Now compare the high value contrast of Philip Burke with the low level color contrast of Edouard Vuillard. In Vuillard’s painting  he broke the rules of what color value meant by keeping all of his colors this medium grey.  The gradations in value are extremely subtle, but they are still there nonetheless. In the black and white copy of you can still make out how Vuillard finely manipulated the value of his colors to create shadows and depth.

vuillard

vuillard-copy

Assignment #22  Color Value Scale.

For this assignment you will be copying the color value scale above.  The important thing to remember is that you’ll start with the color out of the tube

Important NOTES!:

Many claim that the real color wheel contains Cyan, Magenta, Yellow, and K (which stands for key, not black) . This is true for printing processes and was largely taught to graphic design students in the 1990s. However using cmyk as a color wheel for painting doesn’t make much sense because it ignores a few important factors.

For instance. In printing, in order to make red, one must mix magenta with yellow optically. This means that in order to get a true red (following the cmyk model) you would need to mix a magenta, and then put a thin glaze of yellow on top of it.  But in painting there are many more variables at play. For instance there is no “red” as we all know when we go to buy paints. There’s cadmium red,  vermilion, and permanent rose and so forth and so on. But the point is that the red that we choose to start with can vary greatly from the get go.  When you create any palette of colors you are immediately limiting yourself  in some way.And if you limited your palette to cyan, magenta, yellow (not even specified), and key  (which isn’t a color, but a tone) then you would be given a different set of limitations.

There is one other commonly held idea about the “real” color wheel. It is a 12 color system based on a rainbow and the proponents believe that this gives an artist the largest possibilities for mixing .  If you want to try it the colors are

Titanium White

Cadmium Yellow Pale
Cadmium Yellow
Cadmium Orange
Cadmium Scarlet
Cadmium Red
Quinacridone Rose
Dioxazine Violet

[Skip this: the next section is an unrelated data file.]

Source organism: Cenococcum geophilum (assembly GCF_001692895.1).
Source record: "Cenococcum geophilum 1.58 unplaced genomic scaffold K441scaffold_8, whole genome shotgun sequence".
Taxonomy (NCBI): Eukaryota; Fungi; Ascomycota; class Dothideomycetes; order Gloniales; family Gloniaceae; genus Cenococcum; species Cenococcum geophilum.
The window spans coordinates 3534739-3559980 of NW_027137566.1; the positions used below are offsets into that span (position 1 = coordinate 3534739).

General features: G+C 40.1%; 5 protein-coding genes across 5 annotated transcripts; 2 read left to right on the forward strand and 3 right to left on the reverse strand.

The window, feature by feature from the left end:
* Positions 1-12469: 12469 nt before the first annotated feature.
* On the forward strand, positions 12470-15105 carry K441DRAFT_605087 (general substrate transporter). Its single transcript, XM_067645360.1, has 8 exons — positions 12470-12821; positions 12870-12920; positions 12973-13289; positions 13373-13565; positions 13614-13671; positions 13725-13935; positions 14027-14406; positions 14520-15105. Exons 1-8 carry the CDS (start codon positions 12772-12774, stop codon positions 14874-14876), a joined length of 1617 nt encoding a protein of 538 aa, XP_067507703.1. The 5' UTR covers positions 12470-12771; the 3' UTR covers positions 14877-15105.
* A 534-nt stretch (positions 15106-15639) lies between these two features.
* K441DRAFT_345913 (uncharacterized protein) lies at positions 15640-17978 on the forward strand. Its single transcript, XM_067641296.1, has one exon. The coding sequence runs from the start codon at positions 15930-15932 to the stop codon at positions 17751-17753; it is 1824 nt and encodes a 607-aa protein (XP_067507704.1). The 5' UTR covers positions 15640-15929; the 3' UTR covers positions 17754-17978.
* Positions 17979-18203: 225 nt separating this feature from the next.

French Ultramarine
Thalo Blue
Thalo Green
Cadmium Green Pale

rainbow

This set of colors could easily cost more than two hundred dollars. So that’s one major downfall. The second is that you shouldn’t think about one palette as your savior. It won’t be, in fact in the beginning your palette should be limited because the more tube colors you introduce, the harder it will be to create any type of color harmony. Also you should remember that artists personal decisions as to what colors to use on their palettes is as varied as art itself. There is no absolute answer one way or the other. Giving a beginning student this 12 color rainbow mix would be like buying a 7 year a drum set the size of a living room.

The palette I have given above is a very powerful starter palette. As you may have noticed the weakest colors created by this palette were the greens, and the violet.  If you are looking to make a stronger green then I’d suggest buying a Pthalo Green, and in order to push your violet I would suggest Dioxazine Violet. Remember though that it is important to master the basics before moving on to a more extended palette!

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How to Mix Flesh Tones

How to Mix Flesh Tones

In this painting video tutorial I go through the process of how to mix a good base flesh tone using only red, yellow, a touch of blue and white.  Many artists will buy pre-mixed flesh or skin tones in the tube. Here is a simple way that you can learn how to mix your own flesh tones. This awards you a greater variety of possibilities as there are a vast array of skin tones and colors present in all of the people in the world.

The basics outlined in the video above are as follows. You want to start by mixing red and yellow to get an orange color. Once your orange is mixed your going to dab in just a bit of blue to take down the intensity of the color. Now you should have what resembles a dirty orange. Now clean your brush and make another pile of paint  next to your dirty yellow of white. Slowly add the orange to the white (it is important not to add white to your pile of dirty orange). Now you can see that you can create an entire value scale of skin tones increasing in lightness just by adding white. If you want to darken the color you can add more red and blue to the color. If your color gets too violet then simply add some more yellow.